Library technical assistants aid head librarians with a variety of duties that may range from clerical to guest services and working with library equipment or databases. Education prerequisites range, and while a GED may be the minimum for some positions, experience would most likely be required, too.
Library technical assistants help head librarians by performing an array of daily duties regarding materials, equipment and visitors. Some job postings require that candidates have just a high school diploma or GED certificate; others require them to hold a certificate or associate's degree in a related field. Experience is typically required for job candidates without a postsecondary education.
|Required Education||High school diploma or GED; educational certificate or associate's sometimes required|
|Other Requirements||Experience usually needed for job candidates without a postsecondary education|
|Projected Job Growth (2018 - 2028)*||3% decline for clerical library assistants and for library technicians|
|Median Salary (2018)*||$26,500 annually for clerical library assistants; $34,040 annually for library technicians|
Source: *U.S. Bureau of Labor Statistics
Library Technical Assistant Job Description
Library technical assistants help the librarian with a variety of functions; in some cases, this involves specialized duties and the title may be more advanced than that of library assistant. In fact, they may supervise other staff members such as library assistants and volunteers.
Typically, library technical assistants aid pupils and instructors with locating resources and working equipment and databases. They also utilize the library's computerized system to check out and return books and periodicals. If the role isn't assigned to an assistant, they may keep detailed records of overdue books and fines and return materials back to the shelves. Other duties include ordering, processing and maintaining periodicals, new media and machines. This can include procuring materials from other libraries. Library technical assistants also help with cataloging duties by taking inventory of the library's contents.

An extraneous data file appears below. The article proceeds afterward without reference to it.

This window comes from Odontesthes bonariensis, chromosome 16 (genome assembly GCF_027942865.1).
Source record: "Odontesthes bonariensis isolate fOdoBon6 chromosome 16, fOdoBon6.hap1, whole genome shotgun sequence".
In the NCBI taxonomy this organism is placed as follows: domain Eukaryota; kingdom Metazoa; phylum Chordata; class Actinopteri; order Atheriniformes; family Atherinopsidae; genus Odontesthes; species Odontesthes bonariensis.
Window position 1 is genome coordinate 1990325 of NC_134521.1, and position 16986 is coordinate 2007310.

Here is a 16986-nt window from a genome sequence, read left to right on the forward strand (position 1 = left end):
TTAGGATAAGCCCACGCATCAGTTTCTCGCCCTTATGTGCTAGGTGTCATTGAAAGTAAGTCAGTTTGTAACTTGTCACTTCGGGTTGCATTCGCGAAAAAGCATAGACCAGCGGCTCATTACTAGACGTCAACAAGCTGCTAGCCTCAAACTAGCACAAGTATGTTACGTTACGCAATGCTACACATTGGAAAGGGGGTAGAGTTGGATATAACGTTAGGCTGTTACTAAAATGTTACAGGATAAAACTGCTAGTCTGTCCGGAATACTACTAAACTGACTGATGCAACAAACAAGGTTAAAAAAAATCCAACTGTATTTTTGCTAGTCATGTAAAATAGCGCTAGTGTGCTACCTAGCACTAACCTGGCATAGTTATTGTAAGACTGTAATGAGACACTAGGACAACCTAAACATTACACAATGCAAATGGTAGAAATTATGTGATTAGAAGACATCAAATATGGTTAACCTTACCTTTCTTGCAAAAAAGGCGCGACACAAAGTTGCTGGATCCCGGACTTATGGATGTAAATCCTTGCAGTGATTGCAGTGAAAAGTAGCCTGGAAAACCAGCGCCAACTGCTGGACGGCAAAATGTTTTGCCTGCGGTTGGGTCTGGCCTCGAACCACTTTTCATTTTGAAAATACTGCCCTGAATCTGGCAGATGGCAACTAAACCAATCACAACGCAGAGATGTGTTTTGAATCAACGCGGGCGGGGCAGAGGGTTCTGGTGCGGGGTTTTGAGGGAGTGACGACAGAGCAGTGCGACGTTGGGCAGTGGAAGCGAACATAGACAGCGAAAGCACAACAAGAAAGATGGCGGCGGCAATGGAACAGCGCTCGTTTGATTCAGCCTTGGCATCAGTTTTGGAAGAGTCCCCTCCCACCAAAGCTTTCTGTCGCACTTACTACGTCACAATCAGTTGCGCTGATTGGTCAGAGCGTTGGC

Although libraries may ask for job-seekers to have an educational background ranging from a GED certificate to an associate's degree, levels of experience may also come into play. For example, jobs not requiring postsecondary work generally also require two years of hands-on computer or library experience.
Undergraduate programs consist of courses in the liberal arts and subjects related to libraries. Certificate program classes cover library resources, library technical service, audio-visual equipment, library management and library services for children. A foundational course may encapsulate the duties of the library technician assistant.
An Associate of Applied Science in Library and Information Technology program may have similar introductory courses to those found within a certificate program, but offers more skill-specific topics. For example, lessons may discuss the acquisition of library material and introduce learners to computer information systems, cataloging and classification. An associate's degree involves more credits than a certificate program, including electives. General education requirements cover sciences, fine arts, math, communication and social sciences. Emphases may also be available in areas such as human services, library marketing, library technology or public relations.
Employment Outlook and Salary Information
The U.S. Bureau of Labor Statistics (BLS) predicted 3% employment decline for library assistants and library technicians, from 2018-2028. The BLS recorded annual median salaries of $26,500 for clerical library assistants and $34,040 for library technicians in 2018.
A library technical assistant may start out with a GED and work experience, or an undergraduate degree in library science or a related topic. They help head librarians with many duties, including helping students and visitors with resources and technology, overseeing staff, keeping records or shelving. Salaries vary, depending on the job title.